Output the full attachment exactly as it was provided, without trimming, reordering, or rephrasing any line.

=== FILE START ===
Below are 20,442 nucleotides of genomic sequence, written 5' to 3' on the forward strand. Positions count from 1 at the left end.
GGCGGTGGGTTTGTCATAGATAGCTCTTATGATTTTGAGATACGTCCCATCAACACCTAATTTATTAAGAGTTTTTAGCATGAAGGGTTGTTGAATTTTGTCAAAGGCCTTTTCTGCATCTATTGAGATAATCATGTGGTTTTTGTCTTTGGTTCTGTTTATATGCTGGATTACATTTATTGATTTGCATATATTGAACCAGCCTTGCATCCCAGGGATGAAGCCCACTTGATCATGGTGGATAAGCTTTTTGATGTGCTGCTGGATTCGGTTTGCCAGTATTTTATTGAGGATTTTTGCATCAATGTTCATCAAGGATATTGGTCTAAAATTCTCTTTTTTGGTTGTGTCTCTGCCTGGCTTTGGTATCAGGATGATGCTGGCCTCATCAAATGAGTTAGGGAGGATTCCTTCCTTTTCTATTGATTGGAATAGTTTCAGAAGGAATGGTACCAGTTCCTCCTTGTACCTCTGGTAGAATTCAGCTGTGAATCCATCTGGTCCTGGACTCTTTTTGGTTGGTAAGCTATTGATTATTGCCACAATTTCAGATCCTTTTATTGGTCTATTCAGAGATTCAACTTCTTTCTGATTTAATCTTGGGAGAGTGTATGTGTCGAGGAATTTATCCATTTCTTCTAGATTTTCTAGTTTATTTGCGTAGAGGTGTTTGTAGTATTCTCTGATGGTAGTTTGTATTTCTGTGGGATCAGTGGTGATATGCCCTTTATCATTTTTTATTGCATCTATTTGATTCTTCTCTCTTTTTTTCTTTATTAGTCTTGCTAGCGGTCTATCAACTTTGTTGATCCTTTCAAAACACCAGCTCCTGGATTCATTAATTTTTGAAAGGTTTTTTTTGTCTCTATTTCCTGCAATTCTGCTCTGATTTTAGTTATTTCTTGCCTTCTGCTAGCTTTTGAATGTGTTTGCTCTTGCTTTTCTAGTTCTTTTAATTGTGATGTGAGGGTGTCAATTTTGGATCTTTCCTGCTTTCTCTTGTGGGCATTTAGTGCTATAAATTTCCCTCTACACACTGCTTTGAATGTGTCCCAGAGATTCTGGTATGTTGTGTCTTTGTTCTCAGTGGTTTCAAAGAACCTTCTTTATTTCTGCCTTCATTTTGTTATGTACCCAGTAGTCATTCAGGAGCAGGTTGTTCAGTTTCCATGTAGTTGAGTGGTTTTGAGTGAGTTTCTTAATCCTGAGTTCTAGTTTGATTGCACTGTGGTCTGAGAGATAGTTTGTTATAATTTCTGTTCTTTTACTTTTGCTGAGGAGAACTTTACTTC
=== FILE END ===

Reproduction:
Below are 20,442 nucleotides of genomic sequence, written 5' to 3' on the forward strand. Positions count from 1 at the left end.
GGCGGTGGGTTTGTCATAGATAGCTCTTATGATTTTGAGATACGTCCCATCAACACCTAATTTATTAAGAGTTTTTAGCATGAAGGGTTGTTGAATTTTGTCAAAGGCCTTTTCTGCATCTATTGAGATAATCATGTGGTTTTTGTCTTTGGTTCTGTTTATATGCTGGATTACATTTATTGATTTGCATATATTGAACCAGCCTTGCATCCCAGGGATGAAGCCCACTTGATCATGGTGGATAAGCTTTTTGATGTGCTGCTGGATTCGGTTTGCCAGTATTTTATTGAGGATTTTTGCATCAATGTTCATCAAGGATATTGGTCTAAAATTCTCTTTTTTGGTTGTGTCTCTGCCTGGCTTTGGTATCAGGATGATGCTGGCCTCATCAAATGAGTTAGGGAGGATTCCTTCCTTTTCTATTGATTGGAATAGTTTCAGAAGGAATGGTACCAGTTCCTCCTTGTACCTCTGGTAGAATTCAGCTGTGAATCCATCTGGTCCTGGACTCTTTTTGGTTGGTAAGCTATTGATTATTGCCACAATTTCAGATCCTTTTATTGGTCTATTCAGAGATTCAACTTCTTTCTGATTTAATCTTGGGAGAGTGTATGTGTCGAGGAATTTATCCATTTCTTCTAGATTTTCTAGTTTATTTGCGTAGAGGTGTTTGTAGTATTCTCTGATGGTAGTTTGTATTTCTGTGGGATCAGTGGTGATATGCCCTTTATCATTTTTTATTGCATCTATTTGATTCTTCTCTCTTTTTTTCTTTATTAGTCTTGCTAGCGGTCTATCAACTTTGTTGATCCTTTCAAAACACCAGCTCCTGGATTCATTAATTTTTGAAAGGTTTTTTTTGTCTCTATTTCCTGCAATTCTGCTCTGATTTTAGTTATTTCTTGCCTTCTGCTAGCTTTTGAATGTGTTTGCTCTTGCTTTTCTAGTTCTTTTAATTGTGATGTGAGGGTGTCAATTTTGGATCTTTCCTGCTTTCTCTTGTGGGCATTTAGTGCTATAAATTTCCCTCTACACACTGCTTTGAATGTGTCCCAGAGATTCTGGTATGTTGTGTCTTTGTTCTCAGTGGTTTCAAAGAACCTTCTTTATTTCTGCCTTCATTTTGTTATGTACCCAGTAGTCATTCAGGAGCAGGTTGTTCAGTTTCCATGTAGTTGAGTGGTTTTGAGTGAGTTTCTTAATCCTGAGTTCTAGTTTGATTGCACTGTGGTCTGAGAGATAGTTTGTTATAATTTCTGTTCTTTTACTTTTGCTGAGGAGAACTTTACTTC